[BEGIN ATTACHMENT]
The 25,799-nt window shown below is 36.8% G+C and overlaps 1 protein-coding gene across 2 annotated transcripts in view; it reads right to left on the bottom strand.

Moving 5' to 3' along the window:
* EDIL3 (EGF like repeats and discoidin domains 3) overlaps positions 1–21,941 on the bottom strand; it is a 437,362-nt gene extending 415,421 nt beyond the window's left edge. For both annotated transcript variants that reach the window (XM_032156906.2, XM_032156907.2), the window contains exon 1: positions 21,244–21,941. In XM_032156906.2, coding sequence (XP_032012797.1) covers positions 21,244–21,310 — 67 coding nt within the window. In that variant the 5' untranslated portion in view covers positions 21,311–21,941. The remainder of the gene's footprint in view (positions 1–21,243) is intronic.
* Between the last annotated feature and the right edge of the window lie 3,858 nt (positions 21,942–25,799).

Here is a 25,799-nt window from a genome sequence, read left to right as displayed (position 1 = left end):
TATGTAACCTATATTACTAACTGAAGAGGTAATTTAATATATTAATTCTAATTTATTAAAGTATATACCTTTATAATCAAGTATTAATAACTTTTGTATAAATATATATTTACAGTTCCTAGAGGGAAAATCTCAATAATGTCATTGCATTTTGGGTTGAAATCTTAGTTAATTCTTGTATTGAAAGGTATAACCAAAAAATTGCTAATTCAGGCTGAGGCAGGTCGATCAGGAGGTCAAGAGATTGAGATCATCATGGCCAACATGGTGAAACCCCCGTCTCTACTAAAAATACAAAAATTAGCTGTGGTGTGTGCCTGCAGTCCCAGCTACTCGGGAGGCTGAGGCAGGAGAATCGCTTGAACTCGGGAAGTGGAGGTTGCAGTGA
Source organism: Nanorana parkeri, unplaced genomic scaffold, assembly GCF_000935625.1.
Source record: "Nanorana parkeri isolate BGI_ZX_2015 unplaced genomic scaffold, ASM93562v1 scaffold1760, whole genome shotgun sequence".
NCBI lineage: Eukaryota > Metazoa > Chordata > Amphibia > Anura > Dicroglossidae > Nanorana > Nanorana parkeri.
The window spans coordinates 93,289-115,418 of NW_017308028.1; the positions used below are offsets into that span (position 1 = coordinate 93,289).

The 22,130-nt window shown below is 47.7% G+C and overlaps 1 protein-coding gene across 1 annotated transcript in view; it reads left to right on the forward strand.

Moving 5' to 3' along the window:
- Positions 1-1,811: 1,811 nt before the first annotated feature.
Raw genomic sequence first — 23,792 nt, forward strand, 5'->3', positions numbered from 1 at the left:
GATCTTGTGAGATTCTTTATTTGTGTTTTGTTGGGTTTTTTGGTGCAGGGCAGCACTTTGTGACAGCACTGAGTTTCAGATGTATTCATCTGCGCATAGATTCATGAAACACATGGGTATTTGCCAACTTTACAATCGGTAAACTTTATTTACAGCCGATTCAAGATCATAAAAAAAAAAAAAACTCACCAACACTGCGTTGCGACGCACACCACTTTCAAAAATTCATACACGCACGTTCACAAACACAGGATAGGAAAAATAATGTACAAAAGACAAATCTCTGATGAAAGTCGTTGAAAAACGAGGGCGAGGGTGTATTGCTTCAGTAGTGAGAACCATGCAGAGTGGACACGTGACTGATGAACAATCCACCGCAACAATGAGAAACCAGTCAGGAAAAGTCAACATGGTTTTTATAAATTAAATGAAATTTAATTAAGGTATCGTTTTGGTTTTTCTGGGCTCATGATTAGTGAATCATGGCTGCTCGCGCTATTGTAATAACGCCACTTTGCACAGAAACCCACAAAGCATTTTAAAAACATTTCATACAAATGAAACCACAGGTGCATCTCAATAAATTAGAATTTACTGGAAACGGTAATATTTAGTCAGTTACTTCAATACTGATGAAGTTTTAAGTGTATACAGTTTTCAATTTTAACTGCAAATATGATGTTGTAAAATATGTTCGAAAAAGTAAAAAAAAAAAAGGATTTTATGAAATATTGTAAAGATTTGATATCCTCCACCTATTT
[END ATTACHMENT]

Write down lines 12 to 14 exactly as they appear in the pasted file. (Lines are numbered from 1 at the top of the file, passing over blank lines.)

Moving 5' to 3' along the window:
- Positions 1-1,811: 1,811 nt before the first annotated feature.
Raw genomic sequence first — 23,792 nt, forward strand, 5'->3', positions numbered from 1 at the left: